Global Mental Health Incubator for Disruptive Solutions

Participating Faculties: Schulich School of Medicine & Dentistry

Project Leaders: Professor Arlene MacDougall

Total Project Funding:  $200,000

Funding Period: 3 years


Mental health and substance use disorders are the leading causes of disability worldwide, and their
burden is increasing. They are also linked to an increased risk of death, both directly, for example
through suicide, but also because of their link to physical health problems like cancer and diabetes.
Unfortunately, there is a large gap between needing and getting treatment, especially in low and
middle income countries (LMICs) and among marginalized groups in higher income settings. Up to
85% of people in LMICs who need treatment do not get it, in part because current approaches to
prevent, identify and treat mental disorders are inadequate and outdated. A new paradigm for
“mental health care” is urgently needed, one that reaches beyond the individually-focused
healthcare system, to include family, community and system-level approaches that address socioenvironmental
factors such as early childhood adversity, trauma, violence and conflict, gender,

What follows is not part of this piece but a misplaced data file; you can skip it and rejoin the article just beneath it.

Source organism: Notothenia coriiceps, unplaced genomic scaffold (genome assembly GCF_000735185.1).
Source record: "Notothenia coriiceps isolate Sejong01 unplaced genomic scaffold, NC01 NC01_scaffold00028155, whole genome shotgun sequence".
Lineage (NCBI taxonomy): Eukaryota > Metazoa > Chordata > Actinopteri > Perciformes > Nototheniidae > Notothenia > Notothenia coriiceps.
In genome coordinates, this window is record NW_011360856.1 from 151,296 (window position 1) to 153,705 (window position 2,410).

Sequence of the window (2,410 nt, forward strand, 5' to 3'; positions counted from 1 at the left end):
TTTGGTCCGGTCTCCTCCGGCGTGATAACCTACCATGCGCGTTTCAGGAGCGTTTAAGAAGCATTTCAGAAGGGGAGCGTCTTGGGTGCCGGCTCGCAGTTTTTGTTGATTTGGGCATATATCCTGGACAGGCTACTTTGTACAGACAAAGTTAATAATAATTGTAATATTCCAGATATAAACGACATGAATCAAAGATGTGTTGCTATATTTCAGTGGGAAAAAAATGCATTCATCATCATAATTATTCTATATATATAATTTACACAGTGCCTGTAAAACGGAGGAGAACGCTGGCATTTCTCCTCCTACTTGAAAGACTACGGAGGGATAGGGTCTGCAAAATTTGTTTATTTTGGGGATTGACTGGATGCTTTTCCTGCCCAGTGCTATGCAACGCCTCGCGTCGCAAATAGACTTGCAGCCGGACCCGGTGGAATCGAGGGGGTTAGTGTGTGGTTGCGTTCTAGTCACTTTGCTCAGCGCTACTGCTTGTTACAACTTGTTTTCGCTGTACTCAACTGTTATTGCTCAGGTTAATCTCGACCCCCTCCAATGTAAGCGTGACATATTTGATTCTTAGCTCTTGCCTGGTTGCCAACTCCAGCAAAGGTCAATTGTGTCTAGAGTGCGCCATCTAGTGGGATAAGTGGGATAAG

poverty, stigma and discrimination. The impacts of, and ultimately pathways to, recovery from
mental illness also cut across sectors, and include education, employment/income support, labour
and business, legal/justice responses, and human rights. The lack of integration between health and
other sectors further compounds the problem. Partnering with local and international initiatives such
as the Africa Mental Health Foundation, Western’s Centre for Research in Health Equity and Social
Inclusion and The Africa Institute, the new Global Mental Health INcubator for Disruptive
Solutions (“Global MINDS @ Western”) will create a ‘culture of innovation’ based on proven
entrepreneurial models that lead to disruptive solutions for reducing the burden of mental disorders.
With a key focus on emerging leaders, the cornerstone of Global MINDS is its Summer Institutes,
which will bring students and faculty from Western University and Africa together face-to-face
each summer to develop specific responses to the complex challenge of the global burden of mental